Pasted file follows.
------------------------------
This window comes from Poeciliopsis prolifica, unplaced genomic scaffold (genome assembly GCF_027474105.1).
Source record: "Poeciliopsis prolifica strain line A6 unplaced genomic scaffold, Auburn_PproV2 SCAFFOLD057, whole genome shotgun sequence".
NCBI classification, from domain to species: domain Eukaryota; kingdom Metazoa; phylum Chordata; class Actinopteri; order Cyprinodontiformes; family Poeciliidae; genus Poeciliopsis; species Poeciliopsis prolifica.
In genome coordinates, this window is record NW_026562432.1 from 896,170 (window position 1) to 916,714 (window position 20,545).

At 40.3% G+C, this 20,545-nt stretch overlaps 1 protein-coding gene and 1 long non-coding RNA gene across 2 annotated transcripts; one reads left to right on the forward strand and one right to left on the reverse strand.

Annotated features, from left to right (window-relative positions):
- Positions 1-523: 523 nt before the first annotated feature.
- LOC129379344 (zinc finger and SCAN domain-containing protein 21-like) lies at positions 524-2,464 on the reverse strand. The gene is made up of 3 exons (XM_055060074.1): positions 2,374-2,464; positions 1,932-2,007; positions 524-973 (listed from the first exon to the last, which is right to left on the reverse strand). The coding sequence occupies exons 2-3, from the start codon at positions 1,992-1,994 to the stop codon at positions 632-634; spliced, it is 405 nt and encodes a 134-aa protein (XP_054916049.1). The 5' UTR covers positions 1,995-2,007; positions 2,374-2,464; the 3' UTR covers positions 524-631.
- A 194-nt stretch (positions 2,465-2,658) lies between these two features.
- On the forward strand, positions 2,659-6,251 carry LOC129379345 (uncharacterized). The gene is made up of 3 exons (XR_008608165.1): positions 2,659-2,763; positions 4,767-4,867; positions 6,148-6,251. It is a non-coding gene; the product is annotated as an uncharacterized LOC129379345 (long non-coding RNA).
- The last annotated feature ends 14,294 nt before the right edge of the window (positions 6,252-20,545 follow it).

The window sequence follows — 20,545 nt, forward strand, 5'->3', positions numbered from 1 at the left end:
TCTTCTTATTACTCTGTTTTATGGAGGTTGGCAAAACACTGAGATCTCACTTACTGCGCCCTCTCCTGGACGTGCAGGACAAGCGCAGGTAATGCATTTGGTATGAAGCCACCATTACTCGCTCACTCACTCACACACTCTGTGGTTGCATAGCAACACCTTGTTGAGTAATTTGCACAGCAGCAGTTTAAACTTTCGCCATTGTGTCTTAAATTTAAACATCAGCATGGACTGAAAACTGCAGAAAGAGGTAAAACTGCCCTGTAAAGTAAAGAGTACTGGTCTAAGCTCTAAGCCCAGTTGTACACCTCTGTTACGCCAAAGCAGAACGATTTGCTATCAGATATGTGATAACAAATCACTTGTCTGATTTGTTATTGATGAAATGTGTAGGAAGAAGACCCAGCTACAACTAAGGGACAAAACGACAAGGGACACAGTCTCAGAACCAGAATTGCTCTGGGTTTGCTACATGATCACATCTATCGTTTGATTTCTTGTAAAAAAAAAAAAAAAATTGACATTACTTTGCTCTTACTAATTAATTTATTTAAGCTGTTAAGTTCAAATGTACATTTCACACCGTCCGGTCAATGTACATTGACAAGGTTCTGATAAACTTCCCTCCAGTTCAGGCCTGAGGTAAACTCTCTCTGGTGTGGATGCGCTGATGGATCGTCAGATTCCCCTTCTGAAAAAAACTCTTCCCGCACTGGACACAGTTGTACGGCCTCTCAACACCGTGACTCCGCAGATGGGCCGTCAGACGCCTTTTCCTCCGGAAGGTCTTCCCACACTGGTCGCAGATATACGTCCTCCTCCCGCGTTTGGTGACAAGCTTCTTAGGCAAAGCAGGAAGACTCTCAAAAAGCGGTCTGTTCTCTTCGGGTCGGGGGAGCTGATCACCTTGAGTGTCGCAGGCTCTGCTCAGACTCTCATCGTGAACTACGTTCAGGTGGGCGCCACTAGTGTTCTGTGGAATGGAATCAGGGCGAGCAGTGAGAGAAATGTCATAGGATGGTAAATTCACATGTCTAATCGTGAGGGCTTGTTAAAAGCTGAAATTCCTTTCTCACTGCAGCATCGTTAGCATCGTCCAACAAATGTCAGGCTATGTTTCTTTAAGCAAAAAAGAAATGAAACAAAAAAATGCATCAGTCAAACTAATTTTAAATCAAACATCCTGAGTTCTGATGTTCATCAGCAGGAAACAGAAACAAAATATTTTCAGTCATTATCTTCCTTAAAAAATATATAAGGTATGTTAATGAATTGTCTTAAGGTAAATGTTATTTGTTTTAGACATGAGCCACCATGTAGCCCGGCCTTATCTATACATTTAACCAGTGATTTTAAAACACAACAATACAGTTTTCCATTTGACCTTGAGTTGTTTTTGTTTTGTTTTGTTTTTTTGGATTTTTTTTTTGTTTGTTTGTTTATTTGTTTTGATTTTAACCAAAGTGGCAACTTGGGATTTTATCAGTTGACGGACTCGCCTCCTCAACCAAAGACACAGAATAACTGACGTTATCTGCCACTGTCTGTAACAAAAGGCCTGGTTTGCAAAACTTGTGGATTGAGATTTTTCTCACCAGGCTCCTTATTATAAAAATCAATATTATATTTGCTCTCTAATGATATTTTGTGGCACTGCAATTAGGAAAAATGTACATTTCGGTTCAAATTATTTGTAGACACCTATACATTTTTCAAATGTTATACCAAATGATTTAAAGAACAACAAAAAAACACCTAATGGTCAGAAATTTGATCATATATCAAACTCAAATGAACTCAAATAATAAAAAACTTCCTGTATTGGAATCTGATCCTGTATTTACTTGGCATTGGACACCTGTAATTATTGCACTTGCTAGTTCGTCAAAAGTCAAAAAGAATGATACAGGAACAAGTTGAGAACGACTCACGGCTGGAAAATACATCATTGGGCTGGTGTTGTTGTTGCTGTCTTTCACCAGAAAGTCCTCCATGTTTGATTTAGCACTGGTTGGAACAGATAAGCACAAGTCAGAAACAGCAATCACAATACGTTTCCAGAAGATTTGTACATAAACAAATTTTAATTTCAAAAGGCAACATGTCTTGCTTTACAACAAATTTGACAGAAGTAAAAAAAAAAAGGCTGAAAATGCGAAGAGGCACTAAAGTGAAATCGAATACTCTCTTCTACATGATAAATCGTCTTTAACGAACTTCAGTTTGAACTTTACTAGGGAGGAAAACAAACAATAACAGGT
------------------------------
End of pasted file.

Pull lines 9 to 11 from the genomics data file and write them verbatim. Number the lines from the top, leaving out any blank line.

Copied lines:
- A 194-nt stretch (positions 2,465-2,658) lies between these two features.
- On the forward strand, positions 2,659-6,251 carry LOC129379345 (uncharacterized). The gene is made up of 3 exons (XR_008608165.1): positions 2,659-2,763; positions 4,767-4,867; positions 6,148-6,251. It is a non-coding gene; the product is annotated as an uncharacterized LOC129379345 (long non-coding RNA).
- The last annotated feature ends 14,294 nt before the right edge of the window (positions 6,252-20,545 follow it).